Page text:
May 16, 2017 Song: This old song came to mind.  It's called "Original Skin" by Katy Rose.
She sings:

If I wait to run away
I will be trapped another day

I apply it to my job search.  I can't wait to pass out more resumes so I won't be trapped in having only 1 part-time job.

Law of attraction:

On Apr. 20, 2017: I was thinking about a Pussycat Dolls song in the morning.  At night, I was checking what's on TV and one of their videos come on for Throwback Thursdays. 

Apr. 24, 2017: I was thinking about Call Centre #1.  Later that day, they called me to do a survey.

Old actors:

Jenna Leigh Green: A couple of weeks ago I was watching Quantico.  I then see her name on the screen.  She played the mean girl Libby on Sabrina the Teenage Witch.  On Quantico, she played a rich woman who was at a party.  She looked the same and her voice was the same.  I haven't seen her since 2000.

It reminded me of funny scenes on Sabrina.  How about that time they go to the school field trip and they have to be dressed up in the 18th century?  The students are townspeople and one them is a witch by this card they were randomly given.  Libby accuses Sabrina of being a witch, because Sabrina supposedly threw Libby's shoes out the window and made her wear braids to look like a nerd.

Later Sabrina is on trial and she admits she's a witch right off the bat.

Mr. Pool: Well, then you can sign here.
Libby: Isn't there supposed to be more to this?
Mr. Pool: Well it's not like we're really going to burn her at the stake.

If you look at her credits, she didn't really got a regular part on a show after that.

Demore Barnes: I was reading an article in the newspaper about the TV show American Gods.  His name came up.  Remember, he was a host on the TV show Street Cents?  That was a pretty funny show.  I remember this time:

Cut to Demore and Anna Dirkson.

Anna: We're not doing a fantasy sequence.
Demore: Yes, we are...
Anna: Demore!

They go into a fantasy sequence.

Or this other parody:

The hosts Demore, Anna and Tanya are singing with Ken (Brian Heighton) from "Tell Me More" song from the movie Grease.

Demore, Anna, and Tanya: Tell me Ken, tell me Ken, can you forget about your car?
Tell me Ken, Tell me Ken
Ken: You can't push me that far!
Demore, Anna, and Tanya: Uh huh, uh uh, uh huh, uh uh

You guys are probably laughing at this part.

Haircut: Today I had a day off.  I read that it was going to rain in the afternoon, so in the morning I went to get a haircut in Chinatown.  I went on a Tues. morning and it opened at 10am.  I got there at 10:15 am and there were 2 customers already.  I waited by reading the newspaper.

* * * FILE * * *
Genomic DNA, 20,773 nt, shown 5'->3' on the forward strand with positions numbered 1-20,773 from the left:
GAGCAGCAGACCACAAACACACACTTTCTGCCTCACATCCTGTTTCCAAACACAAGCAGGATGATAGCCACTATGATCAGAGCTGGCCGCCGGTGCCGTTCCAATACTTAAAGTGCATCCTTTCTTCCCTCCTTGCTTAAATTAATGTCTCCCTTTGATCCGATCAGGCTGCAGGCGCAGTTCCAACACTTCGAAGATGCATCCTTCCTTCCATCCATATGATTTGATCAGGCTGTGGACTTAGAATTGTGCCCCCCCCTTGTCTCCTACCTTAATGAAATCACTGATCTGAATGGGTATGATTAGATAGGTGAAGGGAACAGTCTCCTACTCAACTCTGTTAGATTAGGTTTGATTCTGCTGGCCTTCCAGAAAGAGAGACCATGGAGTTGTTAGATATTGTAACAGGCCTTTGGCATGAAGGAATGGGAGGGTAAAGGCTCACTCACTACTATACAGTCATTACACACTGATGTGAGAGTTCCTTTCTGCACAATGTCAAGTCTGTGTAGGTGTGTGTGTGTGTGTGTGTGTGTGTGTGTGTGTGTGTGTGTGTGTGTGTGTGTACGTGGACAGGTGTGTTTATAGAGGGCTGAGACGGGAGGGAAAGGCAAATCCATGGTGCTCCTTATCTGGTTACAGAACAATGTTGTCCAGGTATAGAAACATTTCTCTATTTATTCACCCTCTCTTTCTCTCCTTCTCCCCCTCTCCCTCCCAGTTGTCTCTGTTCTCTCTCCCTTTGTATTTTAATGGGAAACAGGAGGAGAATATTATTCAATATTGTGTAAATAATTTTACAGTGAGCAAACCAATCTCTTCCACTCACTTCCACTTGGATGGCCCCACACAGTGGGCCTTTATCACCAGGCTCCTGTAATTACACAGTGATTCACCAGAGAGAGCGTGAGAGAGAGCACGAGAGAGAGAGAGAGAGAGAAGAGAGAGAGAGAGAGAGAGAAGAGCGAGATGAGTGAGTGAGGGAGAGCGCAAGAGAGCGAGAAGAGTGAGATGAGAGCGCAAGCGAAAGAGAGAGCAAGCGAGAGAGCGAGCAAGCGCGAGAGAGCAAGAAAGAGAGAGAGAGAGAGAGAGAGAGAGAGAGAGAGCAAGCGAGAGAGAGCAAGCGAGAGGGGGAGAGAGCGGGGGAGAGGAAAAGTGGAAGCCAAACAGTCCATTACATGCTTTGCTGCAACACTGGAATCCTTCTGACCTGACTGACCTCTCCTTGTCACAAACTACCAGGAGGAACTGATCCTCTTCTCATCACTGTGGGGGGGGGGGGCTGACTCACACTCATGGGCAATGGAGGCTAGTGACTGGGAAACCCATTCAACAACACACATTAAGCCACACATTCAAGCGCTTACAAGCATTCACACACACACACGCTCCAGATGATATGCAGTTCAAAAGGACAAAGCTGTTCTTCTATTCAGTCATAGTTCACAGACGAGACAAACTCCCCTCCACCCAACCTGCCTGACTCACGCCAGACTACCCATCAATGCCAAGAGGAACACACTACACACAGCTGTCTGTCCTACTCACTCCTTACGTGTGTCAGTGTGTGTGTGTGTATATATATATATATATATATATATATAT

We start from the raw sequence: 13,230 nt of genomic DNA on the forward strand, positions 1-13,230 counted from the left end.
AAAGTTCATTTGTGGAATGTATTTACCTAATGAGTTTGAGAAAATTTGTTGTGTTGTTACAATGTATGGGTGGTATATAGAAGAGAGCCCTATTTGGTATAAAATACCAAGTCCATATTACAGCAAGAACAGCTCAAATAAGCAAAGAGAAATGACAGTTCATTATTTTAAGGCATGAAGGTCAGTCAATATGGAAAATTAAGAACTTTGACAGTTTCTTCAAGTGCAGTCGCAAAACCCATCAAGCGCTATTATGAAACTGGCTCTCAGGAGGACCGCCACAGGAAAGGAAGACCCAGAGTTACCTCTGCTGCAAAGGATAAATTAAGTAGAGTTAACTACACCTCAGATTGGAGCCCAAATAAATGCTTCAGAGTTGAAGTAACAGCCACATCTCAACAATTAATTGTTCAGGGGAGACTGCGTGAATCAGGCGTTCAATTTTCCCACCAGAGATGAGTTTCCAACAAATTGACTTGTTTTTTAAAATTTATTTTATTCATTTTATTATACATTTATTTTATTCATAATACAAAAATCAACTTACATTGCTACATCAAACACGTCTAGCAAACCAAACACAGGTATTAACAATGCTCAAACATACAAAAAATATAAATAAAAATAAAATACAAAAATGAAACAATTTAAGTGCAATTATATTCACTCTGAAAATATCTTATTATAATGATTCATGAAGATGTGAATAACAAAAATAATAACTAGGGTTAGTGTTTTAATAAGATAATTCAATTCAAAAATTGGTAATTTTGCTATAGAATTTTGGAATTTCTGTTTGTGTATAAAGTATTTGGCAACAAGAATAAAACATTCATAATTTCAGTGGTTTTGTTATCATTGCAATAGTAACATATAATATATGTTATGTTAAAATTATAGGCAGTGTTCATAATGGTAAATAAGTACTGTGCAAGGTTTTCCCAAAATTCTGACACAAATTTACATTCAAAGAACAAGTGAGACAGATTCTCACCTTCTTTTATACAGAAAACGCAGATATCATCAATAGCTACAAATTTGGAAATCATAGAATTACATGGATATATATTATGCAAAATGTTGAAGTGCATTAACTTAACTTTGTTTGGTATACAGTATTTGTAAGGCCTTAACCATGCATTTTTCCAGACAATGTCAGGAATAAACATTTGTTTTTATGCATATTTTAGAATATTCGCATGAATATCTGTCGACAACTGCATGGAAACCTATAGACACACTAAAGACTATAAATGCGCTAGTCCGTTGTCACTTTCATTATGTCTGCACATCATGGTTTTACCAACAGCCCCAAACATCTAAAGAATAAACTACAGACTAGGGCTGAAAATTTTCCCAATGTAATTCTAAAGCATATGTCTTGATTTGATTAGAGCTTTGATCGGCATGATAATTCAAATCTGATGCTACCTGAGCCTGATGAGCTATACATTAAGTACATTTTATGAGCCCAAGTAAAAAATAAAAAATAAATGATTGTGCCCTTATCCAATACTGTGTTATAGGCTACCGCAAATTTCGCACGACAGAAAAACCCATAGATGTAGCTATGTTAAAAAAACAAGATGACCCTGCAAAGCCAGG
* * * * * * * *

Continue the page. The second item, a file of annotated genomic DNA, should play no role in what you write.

Job search: After that I passed out 10 resumes to restaurants in downtown.  I was unable to get a job at a full service restaurant that paid with tips.  Now I'm looking for a food counter attendant job.

Words: Now I'm going through all the words I had written down when I'm reading the newspaper and I don't know what the word is:


a woman's loose-fitting, shirtlike undergarment.
(in women's fashions) a dress designed to hang straight from the shoulders and fit loosely at the waist, sometimes more tightly at the hip.
a revetment for an earth embankment.


verb (used with object), evinced, evincing.
to show clearly; make evident or manifest; prove.


commonly regarded as such; reputed; supposed:


a rock consisting of aluminum oxides and hydroxides with various impurities: the principal ore of aluminum.


a medicine that relieves or allays pain.

May 17, 2017 Gym job interview: I went to work in the morning and then to a job interview in the afternoon.


1. It was easy to get to.  2 buses that come frequently. 

2. I can do the job of being a receptionist at the front.  There is some selling of memberships.  There is lots of cleaning the gym, but it's not that big.

3. The hours are part-time and Mon.-Fri.  It's mainly 12pm-4pm or later.

4. The pay is min. wage of $12.20.  There is a gym discount.  However, I don't really care about the gym discount.

5. It's not busy during the day.  I was told it's busy at night.  I won't be stressed out. 


None really.  It seems there is more cleaning than receptionist and sales.

My opinion: The job is average.  It would look good on my resume to say that I was a receptionist at a gym.  If I get hired, I would work there.  If I'm not hired, I wouldn't be sad about it. 

May 19, 2017 TV: Right now I'm happy and excited about TV.

Season finales: There are lots of season finales and good episodes.

Renewed and cancellations: Of TV shows.

"Up fronts": New TV shows coming out this fall are being announced.